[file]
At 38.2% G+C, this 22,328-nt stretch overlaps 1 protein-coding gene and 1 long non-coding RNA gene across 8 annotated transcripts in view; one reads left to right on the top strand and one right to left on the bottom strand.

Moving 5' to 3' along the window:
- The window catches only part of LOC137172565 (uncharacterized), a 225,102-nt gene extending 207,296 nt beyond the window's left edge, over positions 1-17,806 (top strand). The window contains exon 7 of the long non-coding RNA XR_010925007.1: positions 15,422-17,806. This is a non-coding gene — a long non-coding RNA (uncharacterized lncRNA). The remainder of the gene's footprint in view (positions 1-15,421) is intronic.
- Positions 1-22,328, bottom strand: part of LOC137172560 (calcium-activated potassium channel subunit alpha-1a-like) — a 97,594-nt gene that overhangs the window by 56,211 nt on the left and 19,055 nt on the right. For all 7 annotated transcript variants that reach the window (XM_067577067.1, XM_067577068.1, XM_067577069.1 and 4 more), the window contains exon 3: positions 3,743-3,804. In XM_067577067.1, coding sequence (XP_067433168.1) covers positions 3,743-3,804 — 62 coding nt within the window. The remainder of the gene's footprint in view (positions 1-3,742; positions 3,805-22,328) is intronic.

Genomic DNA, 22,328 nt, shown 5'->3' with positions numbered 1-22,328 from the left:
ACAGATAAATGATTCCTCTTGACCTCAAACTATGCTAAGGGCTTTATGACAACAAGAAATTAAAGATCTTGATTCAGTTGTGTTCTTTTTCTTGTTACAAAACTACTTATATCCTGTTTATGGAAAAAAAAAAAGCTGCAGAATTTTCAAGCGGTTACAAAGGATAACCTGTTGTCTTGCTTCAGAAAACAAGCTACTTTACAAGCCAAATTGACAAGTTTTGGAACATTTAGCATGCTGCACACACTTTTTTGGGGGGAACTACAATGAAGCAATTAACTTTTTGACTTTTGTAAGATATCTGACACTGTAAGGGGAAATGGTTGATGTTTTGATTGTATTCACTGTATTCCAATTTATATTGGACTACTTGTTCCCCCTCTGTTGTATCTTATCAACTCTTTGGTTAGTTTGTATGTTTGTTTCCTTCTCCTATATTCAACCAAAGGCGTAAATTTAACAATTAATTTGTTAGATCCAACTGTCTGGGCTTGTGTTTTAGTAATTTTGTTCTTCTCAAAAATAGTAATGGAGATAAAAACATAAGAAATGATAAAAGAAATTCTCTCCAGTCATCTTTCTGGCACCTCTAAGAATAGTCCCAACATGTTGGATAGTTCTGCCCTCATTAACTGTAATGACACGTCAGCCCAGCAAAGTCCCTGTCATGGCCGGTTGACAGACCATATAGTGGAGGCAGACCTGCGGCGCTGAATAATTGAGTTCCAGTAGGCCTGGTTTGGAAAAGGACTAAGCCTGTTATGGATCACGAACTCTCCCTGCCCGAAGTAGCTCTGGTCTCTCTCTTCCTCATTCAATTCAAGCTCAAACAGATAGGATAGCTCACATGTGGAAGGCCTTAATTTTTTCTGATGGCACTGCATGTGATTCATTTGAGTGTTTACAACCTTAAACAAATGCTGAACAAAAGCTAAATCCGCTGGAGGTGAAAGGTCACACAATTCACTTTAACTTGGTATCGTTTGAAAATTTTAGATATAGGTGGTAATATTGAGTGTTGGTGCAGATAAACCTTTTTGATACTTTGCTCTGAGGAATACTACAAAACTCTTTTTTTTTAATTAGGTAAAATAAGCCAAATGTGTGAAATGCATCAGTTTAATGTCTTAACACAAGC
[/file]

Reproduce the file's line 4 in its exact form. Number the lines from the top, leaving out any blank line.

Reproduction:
- Positions 1-22,328, bottom strand: part of LOC137172560 (calcium-activated potassium channel subunit alpha-1a-like) — a 97,594-nt gene that overhangs the window by 56,211 nt on the left and 19,055 nt on the right. For all 7 annotated transcript variants that reach the window (XM_067577067.1, XM_067577068.1, XM_067577069.1 and 4 more), the window contains exon 3: positions 3,743-3,804. In XM_067577067.1, coding sequence (XP_067433168.1) covers positions 3,743-3,804 — 62 coding nt within the window. The remainder of the gene's footprint in view (positions 1-3,742; positions 3,805-22,328) is intronic.